Charlotte Douglas recuperates after storm

Credit: George, NBC Charlotte viewer via YourPIcs@wcnc.com

"A lot of gates are empty."

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by WCNC.com Staff & Associated Press

WCNC.com

Posted on February 13, 2014 at 1:30 PM

Updated Saturday, Feb 15 at 12:44 PM

CHARLOTTE, N.C. -- Several hundred people spent Friday trying to rebook flights that were cancelled out of Charlotte Douglas Airport this week.

After days of dealing with the North Carolina snow, the third and final runway reopened around 3 p.m.

Crews continue to clear the airfield of snow, but they were able to stop deicing planes around noon. They worked on 31 planes Friday morning.

About 140 departing flights were cancelled, but aircrafts are coming and going. Customers can still expect delays, including while going through security.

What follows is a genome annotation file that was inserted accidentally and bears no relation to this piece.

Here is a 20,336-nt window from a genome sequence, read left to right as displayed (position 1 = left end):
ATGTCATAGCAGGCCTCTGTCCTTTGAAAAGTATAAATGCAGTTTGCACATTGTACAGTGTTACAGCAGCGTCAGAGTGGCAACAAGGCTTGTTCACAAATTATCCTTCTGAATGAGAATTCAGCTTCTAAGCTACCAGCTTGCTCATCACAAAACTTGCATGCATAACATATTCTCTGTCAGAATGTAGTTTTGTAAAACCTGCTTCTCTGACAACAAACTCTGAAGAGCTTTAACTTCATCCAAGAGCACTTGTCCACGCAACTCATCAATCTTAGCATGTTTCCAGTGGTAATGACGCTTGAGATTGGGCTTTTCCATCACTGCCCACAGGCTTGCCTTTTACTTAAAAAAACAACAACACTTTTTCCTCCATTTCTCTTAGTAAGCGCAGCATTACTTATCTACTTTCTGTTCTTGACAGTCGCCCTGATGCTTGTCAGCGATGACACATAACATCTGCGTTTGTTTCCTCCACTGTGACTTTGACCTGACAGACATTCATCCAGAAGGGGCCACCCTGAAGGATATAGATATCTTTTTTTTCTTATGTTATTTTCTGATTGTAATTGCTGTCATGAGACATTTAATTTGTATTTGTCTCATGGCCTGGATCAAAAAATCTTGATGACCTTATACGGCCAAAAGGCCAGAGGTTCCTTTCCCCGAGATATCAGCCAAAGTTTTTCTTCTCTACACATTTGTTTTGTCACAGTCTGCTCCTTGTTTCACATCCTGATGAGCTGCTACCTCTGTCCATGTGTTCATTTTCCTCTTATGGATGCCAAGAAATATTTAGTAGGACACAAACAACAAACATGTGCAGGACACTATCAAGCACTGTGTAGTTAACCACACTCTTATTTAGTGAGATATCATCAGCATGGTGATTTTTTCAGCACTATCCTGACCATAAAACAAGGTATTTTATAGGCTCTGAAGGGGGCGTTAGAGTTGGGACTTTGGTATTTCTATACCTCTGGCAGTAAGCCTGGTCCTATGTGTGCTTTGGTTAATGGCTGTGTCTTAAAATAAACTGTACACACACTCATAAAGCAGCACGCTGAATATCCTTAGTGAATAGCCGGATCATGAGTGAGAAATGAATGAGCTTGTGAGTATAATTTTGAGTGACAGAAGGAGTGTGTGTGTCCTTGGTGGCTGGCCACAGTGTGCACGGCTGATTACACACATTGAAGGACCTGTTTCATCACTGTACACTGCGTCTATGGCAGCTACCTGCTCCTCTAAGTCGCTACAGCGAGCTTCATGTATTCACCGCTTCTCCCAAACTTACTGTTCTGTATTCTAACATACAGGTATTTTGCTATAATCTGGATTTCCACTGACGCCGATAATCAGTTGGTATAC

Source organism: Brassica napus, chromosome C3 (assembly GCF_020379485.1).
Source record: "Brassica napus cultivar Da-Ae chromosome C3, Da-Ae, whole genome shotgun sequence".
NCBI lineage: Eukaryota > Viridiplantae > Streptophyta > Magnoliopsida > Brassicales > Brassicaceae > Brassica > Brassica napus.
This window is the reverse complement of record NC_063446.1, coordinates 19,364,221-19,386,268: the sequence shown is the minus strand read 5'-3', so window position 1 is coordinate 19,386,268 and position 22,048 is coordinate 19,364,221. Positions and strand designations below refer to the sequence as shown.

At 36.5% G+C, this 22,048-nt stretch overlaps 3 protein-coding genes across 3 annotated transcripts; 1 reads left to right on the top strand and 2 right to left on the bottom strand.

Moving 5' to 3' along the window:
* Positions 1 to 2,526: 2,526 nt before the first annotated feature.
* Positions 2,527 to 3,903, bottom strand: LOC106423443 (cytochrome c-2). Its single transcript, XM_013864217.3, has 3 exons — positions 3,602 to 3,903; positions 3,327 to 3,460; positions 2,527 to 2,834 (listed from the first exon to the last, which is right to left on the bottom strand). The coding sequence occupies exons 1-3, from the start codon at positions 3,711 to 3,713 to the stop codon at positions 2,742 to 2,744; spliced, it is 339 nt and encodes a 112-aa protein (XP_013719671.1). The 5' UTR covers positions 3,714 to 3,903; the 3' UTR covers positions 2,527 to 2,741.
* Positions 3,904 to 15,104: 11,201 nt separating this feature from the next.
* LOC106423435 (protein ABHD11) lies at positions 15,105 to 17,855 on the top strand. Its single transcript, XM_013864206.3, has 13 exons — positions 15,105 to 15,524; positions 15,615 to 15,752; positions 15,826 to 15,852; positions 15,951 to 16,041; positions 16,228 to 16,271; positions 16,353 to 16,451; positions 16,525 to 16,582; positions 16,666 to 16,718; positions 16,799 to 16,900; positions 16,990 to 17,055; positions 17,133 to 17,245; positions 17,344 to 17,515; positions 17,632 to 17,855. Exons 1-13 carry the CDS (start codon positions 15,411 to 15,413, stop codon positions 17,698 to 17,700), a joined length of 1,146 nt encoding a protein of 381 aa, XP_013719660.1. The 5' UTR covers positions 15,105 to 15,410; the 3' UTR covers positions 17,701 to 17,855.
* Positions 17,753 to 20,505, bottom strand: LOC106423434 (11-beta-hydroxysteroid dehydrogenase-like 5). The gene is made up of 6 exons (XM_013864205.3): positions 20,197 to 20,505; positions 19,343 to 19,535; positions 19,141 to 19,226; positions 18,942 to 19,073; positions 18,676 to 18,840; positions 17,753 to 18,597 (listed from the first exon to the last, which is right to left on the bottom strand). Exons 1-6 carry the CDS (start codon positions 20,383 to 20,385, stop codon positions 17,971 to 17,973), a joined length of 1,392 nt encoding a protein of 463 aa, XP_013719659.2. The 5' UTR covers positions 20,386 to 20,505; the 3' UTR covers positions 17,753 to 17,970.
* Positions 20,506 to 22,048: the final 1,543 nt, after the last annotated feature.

On Thursday, more than 70 percent of flights were canceled in Baltimore, Philadelphia, Washington D.C. and Charlotte thanks to a winter storm that paralyzed most air traffic along the East Coast.

Ice storms this winter have caused major headaches in typically warm cities like Atlanta, Dallas and Houston.

"This year is off to a brutal start for airlines and travelers," says FlightAware CEO Daniel Baker. "Not only is each storm causing tens of thousands of cancellations, but there's been a lot of them."

And February still has two weeks left.

Making things worse, airlines have been cutting unprofitable flights and packing more passengers into planes.

That's been great for their bottom line but has created a nightmare for passengers whose flights are cancelled due to a storm. Other planes are too full to easily accommodate the stranded travelers.

Many must wait days to secure a seat on another flight.

U.S. Airways was the only airline to formally cancel all arrivals and departures Thursday. Customers are urged to call the airline to rebook flights.

About 1,000 people spent the night in the terminal overnight Thursday.

The Red Cross provided cots and emergency supplies, and concession stands and the TSA remained open to assist fliers.

 

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